It has been widely discussed in the past week of the fallout from Lebron James’ decision to return to Cleveland. A game-changer. An economic steroid. A chance to prove you can go home again. Not only will this dynamic move change the NBA landscape as a whole, Lebron has the opportunity to influence change. True change. As Nelson Mandela said, “sport can create hope where once there was only despair”.
In 2010, when Lebron James “took his talents to South Beach”, the Cavaliers and the city of Cleveland began a turn for the worse. According to Forbes, from 2010-12 the Cavaliers franchise value fell nearly $150M, attendance fell 15.7% from 2010-present, and the city of Cleveland (while never truly a burgeoning enterprise of economic prosperity) declined to where, according the National Center for Children in Poverty, the child poverty rate ranks second only to Detroit. With that said, Lebron is an enterprise all to himself. Peter Schwartz, a venture-capitalist based out of Boston, estimates that Lebron’s homecoming will make the Cavs a billion-dollar franchise from the 19th ranked franchise in the NBA at $515M according to Forbes; a $500M impact on the local economy. Granted the Cleveland economy was already set to incur significant growth, with the arrival of Cleveland Brown Johnny Manziel and the GOP’s announcement to hold the Republican National Convention in Cleveland, Lebron’s commitment to ensuring the progression and restoration of his home area is still to be commended. In this day and age where sport is less of ‘for the love of the game’ and is a more business-oriented attitude, awareness of economic influence for your ‘home’ is to be celebrated.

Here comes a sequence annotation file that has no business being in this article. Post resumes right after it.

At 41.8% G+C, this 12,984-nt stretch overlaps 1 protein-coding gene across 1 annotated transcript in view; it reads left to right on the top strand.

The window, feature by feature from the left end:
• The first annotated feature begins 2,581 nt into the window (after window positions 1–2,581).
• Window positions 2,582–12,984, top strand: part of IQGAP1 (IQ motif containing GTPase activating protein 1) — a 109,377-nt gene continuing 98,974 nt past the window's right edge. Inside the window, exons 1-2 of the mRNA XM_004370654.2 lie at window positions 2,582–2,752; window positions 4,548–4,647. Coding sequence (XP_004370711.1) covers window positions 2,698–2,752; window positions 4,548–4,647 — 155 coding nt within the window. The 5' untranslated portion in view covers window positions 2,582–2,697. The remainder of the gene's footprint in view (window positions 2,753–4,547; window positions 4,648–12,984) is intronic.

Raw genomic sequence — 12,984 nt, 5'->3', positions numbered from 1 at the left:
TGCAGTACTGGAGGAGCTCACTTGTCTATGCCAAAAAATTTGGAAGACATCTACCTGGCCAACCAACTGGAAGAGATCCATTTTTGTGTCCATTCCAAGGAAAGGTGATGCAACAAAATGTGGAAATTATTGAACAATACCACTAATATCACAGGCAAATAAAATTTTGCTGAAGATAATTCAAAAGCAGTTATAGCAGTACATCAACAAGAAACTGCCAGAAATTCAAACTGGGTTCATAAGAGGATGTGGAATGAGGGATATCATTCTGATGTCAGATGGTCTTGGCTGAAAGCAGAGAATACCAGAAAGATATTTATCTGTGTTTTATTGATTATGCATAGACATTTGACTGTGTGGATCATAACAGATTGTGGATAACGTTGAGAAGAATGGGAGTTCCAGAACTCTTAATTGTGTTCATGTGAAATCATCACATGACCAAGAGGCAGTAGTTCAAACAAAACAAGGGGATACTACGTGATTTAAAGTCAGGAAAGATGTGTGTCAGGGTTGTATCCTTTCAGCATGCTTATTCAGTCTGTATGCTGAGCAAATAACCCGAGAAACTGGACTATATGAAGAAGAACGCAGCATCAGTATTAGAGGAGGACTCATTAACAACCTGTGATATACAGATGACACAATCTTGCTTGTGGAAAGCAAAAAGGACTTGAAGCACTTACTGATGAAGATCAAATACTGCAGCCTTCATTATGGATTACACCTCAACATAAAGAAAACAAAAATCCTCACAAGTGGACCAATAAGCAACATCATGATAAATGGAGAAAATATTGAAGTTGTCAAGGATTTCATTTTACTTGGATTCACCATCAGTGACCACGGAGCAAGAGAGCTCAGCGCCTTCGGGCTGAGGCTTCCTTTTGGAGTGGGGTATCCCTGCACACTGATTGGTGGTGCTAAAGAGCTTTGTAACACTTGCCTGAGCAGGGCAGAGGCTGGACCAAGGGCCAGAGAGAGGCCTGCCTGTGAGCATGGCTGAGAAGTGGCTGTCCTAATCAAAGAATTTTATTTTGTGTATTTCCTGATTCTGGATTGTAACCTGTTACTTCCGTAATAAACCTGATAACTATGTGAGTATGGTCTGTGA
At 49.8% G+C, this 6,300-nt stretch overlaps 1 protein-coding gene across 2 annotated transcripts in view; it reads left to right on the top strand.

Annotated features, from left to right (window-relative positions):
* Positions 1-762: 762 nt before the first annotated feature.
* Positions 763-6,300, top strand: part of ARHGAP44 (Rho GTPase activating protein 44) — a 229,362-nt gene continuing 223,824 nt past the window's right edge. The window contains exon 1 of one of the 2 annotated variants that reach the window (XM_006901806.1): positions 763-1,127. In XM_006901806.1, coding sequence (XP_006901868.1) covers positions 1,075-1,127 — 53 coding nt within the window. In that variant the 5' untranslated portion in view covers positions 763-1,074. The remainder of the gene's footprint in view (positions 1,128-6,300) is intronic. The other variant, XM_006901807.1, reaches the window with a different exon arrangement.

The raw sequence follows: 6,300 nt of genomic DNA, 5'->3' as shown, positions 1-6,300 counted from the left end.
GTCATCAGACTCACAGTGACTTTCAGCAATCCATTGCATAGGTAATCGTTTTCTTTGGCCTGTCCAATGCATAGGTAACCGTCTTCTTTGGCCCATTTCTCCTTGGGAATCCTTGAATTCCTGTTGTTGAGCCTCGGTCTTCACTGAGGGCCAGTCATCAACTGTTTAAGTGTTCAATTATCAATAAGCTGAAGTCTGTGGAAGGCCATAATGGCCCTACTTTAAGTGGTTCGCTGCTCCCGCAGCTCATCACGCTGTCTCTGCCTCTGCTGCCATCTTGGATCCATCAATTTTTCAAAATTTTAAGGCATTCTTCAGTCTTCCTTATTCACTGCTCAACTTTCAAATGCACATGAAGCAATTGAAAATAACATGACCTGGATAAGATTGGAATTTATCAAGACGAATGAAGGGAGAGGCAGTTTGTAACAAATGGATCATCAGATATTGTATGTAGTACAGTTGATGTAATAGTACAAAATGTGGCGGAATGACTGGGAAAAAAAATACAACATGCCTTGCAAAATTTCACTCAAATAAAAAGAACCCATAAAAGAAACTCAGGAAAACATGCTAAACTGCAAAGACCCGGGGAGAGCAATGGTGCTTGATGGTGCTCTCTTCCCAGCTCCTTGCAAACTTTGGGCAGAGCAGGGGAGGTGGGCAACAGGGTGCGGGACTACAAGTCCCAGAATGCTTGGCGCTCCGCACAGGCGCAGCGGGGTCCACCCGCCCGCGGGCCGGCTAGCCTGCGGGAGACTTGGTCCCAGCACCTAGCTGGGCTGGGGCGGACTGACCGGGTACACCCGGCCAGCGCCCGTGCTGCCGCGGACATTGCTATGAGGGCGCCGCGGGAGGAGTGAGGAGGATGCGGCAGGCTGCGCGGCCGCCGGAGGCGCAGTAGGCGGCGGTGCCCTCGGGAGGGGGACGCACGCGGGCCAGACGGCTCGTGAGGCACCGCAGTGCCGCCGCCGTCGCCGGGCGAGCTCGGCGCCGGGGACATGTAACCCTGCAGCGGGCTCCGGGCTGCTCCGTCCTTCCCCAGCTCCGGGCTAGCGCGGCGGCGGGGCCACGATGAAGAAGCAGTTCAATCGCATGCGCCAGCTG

This brings me to possibly the best PR move that Lebron has made in his career. It was made clear that this time around, the spectacle that was “The Decision” and “not 4, not 5, not 6” party, parade, whatever that was, needed to be gone. The selfishness, the arrogance, or as Kareem Abdul-Jabbar described in his Time magazine article, the celebration “as if it were the exodus from Egypt and enslavement” needed to be forgotten. A mistake, an act of immaturity, or a realization to grow and respect that where you’re from and what you came from is a bond like no other. Which is what was described in one of the best written, heartfelt, honest recognitions of past mistakes and his plan to resolve his past transgressions (ATTN: politicians, take notice on how it’s done). He’s growing up. He understands the impact he can have. He understands the return his actions can have on others. The state of Ohio, the city of Cleveland, the Cavs fans are all due for a tremendous turnaround.
The fans and the city of Cleveland aren’t the only ones who are looking for a return though. Dan Gilbert, author of the infamous Lebron is a bad example for children letter, the descriptor of the “self-declared former King” letter… I keep reading the letter and more and more does it sound like a speech you would hear from an entertainer in the WWE. But I digress. Yes, Lebron put aside his morality and integrity to play for an owner who described the act of free agency, because unfortunately for Gilbert players are not indentured servants, as a “callous and heartless” action. The same owner who, in 2011, was “among the group of owners holding to the hard line when the NBA locked out its players, willing to sacrifice games to institute a new collective bargaining agreement that limited player earnings and hampered the formation of super-teams”, according to J.A. Adande of ESPN. So what we have here is an owner who one, describes Lebron the way he did in a letter that he published on the Cavs website for four years up until three days prior to signing Lebron (Three days. I wonder what made him take it down. Maybe an estimated $500M in potential franchise growth had to help.), and two, advocated for a stoppage of league play which not only hampers the local city’s economics, the stadium staff, etc., all to limit the power of the players; not to mention the formation of ‘super-teams’. Pretty sure that is exactly what the Cavs have been lining up to do. So there’s that as well. While Lebron is taking the higher road and sees the bigger picture behind his move back to Cleveland, I cringe at the idea that if (when?) the Cavaliers win the championship and Gilbert receives the Larry O’brien Trophy from Commissioner Adam Silver, he will surely be passing it to Lebron James to hoist up for the city of Cleveland as the face of his franchise. How fitting.
As we can see, the NBA is changing. The world is changing. I, for one, hope other athletes can learn to take a book from Lebron’s page and utilize the power their influence can have.